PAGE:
So providing a good hashCode is crucial if you want to keep the invariant, but how can you write a good one? Some solutions are already available, such as:

  1. Objects.hash method
  2. Technique from Effective Java

The first one is dead simple, when override hashCode, everything you need to do is to pass all parameters that you need in the equals method as arguments of this Objects.hash function, for example:

Objects.hash(name, age, hobby); // returns some random hash value

This hash method accepts a varagrs list of Object type, meaning you can pass any number of parameters and each parameter can have an arbitrary type. However, it comes with a cost if there are multiple primitive values passed to the method since all of them need to wrap in an array and convert to their corresponding boxed value each time the method gets called.

The second approach I learned from a top-rated Java book “Effective Java”, in this book, Joshua Bloch guides us a simple recipe for writing a good hashCode function like this:

  • 1: Declare a variable named result, and initialize it to the hash code c for the first significant field in your object (significant field is the field you use in your equals() comparasion, as computed in step 2.a)
  • Compute int hash code for c field:
  • 2a-1: If the field is primitive, compute the Type.hashCode(f), where Type is boxed type corresponding typ f's type.
  • 2a-2: If the field is an object reference and the equals method compares by recursively invoking equals, then we recursive invoke hashCode on this field.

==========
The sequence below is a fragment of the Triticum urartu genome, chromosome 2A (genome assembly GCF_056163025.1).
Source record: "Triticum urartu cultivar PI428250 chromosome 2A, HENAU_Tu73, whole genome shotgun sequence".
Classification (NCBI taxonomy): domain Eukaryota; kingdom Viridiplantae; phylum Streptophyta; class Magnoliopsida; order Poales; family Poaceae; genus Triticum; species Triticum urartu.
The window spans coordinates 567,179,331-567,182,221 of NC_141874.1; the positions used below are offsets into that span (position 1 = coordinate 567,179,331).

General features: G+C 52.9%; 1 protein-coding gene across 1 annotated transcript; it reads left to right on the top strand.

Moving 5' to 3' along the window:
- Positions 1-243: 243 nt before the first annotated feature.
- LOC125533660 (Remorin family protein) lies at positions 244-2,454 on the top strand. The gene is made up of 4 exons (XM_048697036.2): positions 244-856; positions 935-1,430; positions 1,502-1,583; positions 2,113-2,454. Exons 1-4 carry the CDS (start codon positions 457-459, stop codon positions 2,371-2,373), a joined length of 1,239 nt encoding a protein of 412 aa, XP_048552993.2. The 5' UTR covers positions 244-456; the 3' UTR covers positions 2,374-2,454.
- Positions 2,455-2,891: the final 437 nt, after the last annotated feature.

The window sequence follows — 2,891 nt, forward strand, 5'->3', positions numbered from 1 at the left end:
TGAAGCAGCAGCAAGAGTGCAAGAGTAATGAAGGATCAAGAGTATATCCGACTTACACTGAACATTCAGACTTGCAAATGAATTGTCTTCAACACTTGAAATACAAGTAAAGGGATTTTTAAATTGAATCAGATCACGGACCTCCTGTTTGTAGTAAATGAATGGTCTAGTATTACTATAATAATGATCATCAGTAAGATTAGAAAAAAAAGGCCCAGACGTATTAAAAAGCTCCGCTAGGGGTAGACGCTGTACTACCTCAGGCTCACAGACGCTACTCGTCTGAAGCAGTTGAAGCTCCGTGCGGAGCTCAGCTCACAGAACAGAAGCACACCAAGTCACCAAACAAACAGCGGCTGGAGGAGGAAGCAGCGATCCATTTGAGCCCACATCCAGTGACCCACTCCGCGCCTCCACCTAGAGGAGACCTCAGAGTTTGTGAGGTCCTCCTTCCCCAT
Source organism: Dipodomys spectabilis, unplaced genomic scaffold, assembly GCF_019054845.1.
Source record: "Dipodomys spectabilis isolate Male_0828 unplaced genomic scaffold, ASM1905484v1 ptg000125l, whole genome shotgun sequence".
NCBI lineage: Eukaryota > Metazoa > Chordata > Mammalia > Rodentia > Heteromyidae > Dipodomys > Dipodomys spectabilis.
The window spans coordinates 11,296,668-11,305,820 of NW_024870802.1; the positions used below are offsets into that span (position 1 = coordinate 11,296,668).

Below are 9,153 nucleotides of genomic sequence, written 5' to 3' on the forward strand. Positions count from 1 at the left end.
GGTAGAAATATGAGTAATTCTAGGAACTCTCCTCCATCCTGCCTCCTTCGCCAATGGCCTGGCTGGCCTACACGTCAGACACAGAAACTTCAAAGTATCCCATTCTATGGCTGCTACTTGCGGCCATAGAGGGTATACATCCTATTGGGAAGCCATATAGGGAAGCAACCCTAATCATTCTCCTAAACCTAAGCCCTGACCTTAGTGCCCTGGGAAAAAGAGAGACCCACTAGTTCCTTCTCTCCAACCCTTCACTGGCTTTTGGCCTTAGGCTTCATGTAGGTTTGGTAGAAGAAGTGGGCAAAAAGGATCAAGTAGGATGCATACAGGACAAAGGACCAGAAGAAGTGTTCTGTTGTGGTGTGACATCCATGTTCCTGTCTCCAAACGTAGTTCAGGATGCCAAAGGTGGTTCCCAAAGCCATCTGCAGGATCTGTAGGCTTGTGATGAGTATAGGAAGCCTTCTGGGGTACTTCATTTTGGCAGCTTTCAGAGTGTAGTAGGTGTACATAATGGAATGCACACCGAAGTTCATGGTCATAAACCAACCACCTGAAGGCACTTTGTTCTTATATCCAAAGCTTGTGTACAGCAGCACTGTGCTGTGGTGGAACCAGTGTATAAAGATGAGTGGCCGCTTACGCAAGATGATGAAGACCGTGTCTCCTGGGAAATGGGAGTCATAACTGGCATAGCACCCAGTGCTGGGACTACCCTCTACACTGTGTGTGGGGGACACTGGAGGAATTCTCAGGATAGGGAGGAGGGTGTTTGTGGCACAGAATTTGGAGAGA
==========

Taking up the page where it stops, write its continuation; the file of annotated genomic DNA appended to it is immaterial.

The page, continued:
• 2a-3: If the field is an array, then treat each significant element in this array as a seperate field, that is, computing hash code for each significant element by apply these rules recursively and finally when done, combine the values to step 2b-1. If all elements in array are significant, then using Arrays.hashCode function.
  • 2-b: Combine the hash code gets from the step 2.a with the result as follow:

result = 31 * result + c;

  • 3. Return the result.

For example, I have a Song class which have some properties title, duration, artists, isAvailableOnSpotify, here is how I would write the hashCode function:

    @Override
    public int hashCode() {
        int result = title.hashCode();
        result = 31 * result + Integer.hashCode(duration);
        result = 31 * result + Arrays.hashCode(artists);
        result = 31 * result + Boolean.hashCode(isAvailableOnSpotify);
        return result;
    }

How HashMap, HashSet and Hashtable work internally?

If you’re curious about how HashMap and HashSet work internally, the best way might be to open the implementation of these data structures and start pondering how they work. However, when an element is put to a Set or a Map will be stored in some bucket, and each bucket can store one or more elements. When overriding hashCode, tell the Java compiler to put your object in a correct bucket position because internally, each buckets in a Set or a Map doesn’t store just one element. It’s designed for storing multiple elements on a single bucket, which is why you also need to override your equals method. Let’s pretend 2 distinct objects have the same hash code (which, of course, usually do); now, these 2 objects are mapped to the same bucket as their hashCode are the same, to determine whether this is the identical object that has been put in before, the equals method takes the job to scan each entry of the bucket, if there is no identical object found, then a new object is put to this bucket; otherwise, it will be discarded.

When many elements are hashing to the same bucket, the HashMap might degrade each node to a TreeNode, which now becomes a TreeMap. As a result, the time complexity of basic operations such as search, insert, update now is O(log n).